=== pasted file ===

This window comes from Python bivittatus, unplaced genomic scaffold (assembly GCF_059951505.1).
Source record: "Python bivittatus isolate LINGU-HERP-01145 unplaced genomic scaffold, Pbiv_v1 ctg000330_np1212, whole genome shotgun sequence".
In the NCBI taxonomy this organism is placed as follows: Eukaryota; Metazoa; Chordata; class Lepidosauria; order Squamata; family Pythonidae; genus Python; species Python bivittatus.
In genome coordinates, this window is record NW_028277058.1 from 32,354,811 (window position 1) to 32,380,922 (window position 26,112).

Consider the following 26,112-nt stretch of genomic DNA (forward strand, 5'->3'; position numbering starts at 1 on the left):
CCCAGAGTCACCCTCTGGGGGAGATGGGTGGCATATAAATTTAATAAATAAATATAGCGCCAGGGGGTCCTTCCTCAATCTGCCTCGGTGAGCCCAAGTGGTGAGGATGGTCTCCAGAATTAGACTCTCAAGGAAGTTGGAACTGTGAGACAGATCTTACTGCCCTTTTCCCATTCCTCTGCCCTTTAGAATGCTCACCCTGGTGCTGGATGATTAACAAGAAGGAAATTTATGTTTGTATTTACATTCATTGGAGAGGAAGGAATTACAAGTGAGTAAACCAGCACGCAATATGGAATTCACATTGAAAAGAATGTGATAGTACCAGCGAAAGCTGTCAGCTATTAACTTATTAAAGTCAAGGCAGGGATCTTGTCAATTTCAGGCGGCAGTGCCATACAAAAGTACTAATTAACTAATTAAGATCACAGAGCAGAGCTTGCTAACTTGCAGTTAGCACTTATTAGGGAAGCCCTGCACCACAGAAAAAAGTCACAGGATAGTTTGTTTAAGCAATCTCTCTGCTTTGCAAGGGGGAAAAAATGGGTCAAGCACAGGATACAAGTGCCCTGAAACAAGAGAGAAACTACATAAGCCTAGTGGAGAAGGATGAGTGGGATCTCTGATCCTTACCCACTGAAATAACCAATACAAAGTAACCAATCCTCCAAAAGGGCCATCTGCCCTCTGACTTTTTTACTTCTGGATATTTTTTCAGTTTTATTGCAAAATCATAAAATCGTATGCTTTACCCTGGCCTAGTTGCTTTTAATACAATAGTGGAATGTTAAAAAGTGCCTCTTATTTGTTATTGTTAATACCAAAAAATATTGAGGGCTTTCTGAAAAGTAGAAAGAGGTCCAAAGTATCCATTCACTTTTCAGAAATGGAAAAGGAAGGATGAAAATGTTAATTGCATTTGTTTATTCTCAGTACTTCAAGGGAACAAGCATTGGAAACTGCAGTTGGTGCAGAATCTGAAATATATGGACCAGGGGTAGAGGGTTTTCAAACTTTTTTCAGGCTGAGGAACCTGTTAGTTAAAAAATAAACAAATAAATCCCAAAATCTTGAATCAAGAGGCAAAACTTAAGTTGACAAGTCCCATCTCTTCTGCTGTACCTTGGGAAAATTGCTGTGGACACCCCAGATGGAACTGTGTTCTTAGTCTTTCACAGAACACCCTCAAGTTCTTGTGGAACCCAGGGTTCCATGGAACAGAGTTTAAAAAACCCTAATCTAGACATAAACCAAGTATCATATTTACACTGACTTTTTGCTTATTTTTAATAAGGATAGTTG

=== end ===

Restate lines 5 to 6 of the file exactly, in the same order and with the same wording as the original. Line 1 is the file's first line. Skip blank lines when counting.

Consider the following 26,112-nt stretch of genomic DNA (forward strand, 5'->3'; position numbering starts at 1 on the left):
CCCAGAGTCACCCTCTGGGGGAGATGGGTGGCATATAAATTTAATAAATAAATATAGCGCCAGGGGGTCCTTCCTCAATCTGCCTCGGTGAGCCCAAGTGGTGAGGATGGTCTCCAGAATTAGACTCTCAAGGAAGTTGGAACTGTGAGACAGATCTTACTGCCCTTTTCCCATTCCTCTGCCCTTTAGAATGCTCACCCTGGTGCTGGATGATTAACAAGAAGGAAATTTATGTTTGTATTTACATTCATTGGAGAGGAAGGAATTACAAGTGAGTAAACCAGCACGCAATATGGAATTCACATTGAAAAGAATGTGATAGTACCAGCGAAAGCTGTCAGCTATTAACTTATTAAAGTCAAGGCAGGGATCTTGTCAATTTCAGGCGGCAGTGCCATACAAAAGTACTAATTAACTAATTAAGATCACAGAGCAGAGCTTGCTAACTTGCAGTTAGCACTTATTAGGGAAGCCCTGCACCACAGAAAAAAGTCACAGGATAGTTTGTTTAAGCAATCTCTCTGCTTTGCAAGGGGGAAAAAATGGGTCAAGCACAGGATACAAGTGCCCTGAAACAAGAGAGAAACTACATAAGCCTAGTGGAGAAGGATGAGTGGGATCTCTGATCCTTACCCACTGAAATAACCAATACAAAGTAACCAATCCTCCAAAAGGGCCATCTGCCCTCTGACTTTTTTACTTCTGGATATTTTTTCAGTTTTATTGCAAAATCATAAAATCGTATGCTTTACCCTGGCCTAGTTGCTTTTAATACAATAGTGGAATGTTAAAAAGTGCCTCTTATTTGTTATTGTTAATACCAAAAAATATTGAGGGCTTTCTGAAAAGTAGAAAGAGGTCCAAAGTATCCATTCACTTTTCAGAAATGGAAAAGGAAGGATGAAAATGTTAATTGCATTTGTTTATTCTCAGTACTTCAAGGGAACAAGCATTGGAAACTGCAGTTGGTGCAGAATCTGAAATATATGGACCAGGGGTAGAGGGTTTTCAAACTTTTTTCAGGCTGAGGAACCTGTTAGTTAAAAAATAAACAAATAAATCCCAAAATCTTGAATCAAGAGGCAAAACTTAAGTTGACAAGTCCCATCTCTTCTGCTGTACCTTGGGAAAATTGCTGTGGACACCCCAGATGGAACTGTGTTCTTAGTCTTTCACAGAACACCCTCAAGTTCTTGTGGAACCCAGGGTTCCATGGAACAGAGTTTAAAAAACCCTAATCTAGACATAAACCAAGTATCATATTTACACTGACTTTTTGCTTATTTTTAATAAGGATAGTTG